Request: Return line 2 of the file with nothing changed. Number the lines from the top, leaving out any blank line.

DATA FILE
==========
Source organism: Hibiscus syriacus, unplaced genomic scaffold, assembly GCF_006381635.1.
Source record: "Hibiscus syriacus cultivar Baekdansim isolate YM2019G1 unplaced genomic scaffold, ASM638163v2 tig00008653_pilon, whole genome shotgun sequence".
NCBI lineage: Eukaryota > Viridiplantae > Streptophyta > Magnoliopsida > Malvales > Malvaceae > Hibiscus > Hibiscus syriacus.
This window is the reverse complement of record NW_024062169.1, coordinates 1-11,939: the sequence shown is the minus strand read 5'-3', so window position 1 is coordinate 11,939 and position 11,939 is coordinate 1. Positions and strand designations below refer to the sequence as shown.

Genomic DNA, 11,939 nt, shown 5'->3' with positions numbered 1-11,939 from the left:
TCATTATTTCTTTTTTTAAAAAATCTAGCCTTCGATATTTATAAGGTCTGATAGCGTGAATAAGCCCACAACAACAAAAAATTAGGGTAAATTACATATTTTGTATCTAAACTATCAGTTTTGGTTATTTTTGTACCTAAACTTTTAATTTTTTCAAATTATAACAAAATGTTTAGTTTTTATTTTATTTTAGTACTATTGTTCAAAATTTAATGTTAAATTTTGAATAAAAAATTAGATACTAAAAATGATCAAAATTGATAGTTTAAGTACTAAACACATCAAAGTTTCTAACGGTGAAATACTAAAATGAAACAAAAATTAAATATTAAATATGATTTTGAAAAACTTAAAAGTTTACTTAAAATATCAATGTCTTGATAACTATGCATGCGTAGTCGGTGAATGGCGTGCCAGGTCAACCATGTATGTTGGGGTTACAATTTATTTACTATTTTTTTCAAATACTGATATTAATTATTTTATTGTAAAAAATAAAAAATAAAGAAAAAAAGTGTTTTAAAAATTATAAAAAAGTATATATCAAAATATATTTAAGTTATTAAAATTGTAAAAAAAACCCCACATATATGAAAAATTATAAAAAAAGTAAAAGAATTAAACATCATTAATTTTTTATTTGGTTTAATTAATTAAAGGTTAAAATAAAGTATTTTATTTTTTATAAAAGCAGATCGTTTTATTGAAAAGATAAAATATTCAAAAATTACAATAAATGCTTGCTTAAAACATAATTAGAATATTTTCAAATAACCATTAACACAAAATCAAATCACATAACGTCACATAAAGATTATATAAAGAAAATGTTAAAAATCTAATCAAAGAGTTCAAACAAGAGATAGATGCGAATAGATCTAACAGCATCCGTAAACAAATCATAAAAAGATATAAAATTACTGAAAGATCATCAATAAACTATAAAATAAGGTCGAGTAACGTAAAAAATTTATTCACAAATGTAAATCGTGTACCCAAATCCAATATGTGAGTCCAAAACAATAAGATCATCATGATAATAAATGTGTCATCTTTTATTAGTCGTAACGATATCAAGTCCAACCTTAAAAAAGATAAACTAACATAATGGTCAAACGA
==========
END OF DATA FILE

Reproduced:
Source record: "Hibiscus syriacus cultivar Baekdansim isolate YM2019G1 unplaced genomic scaffold, ASM638163v2 tig00008653_pilon, whole genome shotgun sequence".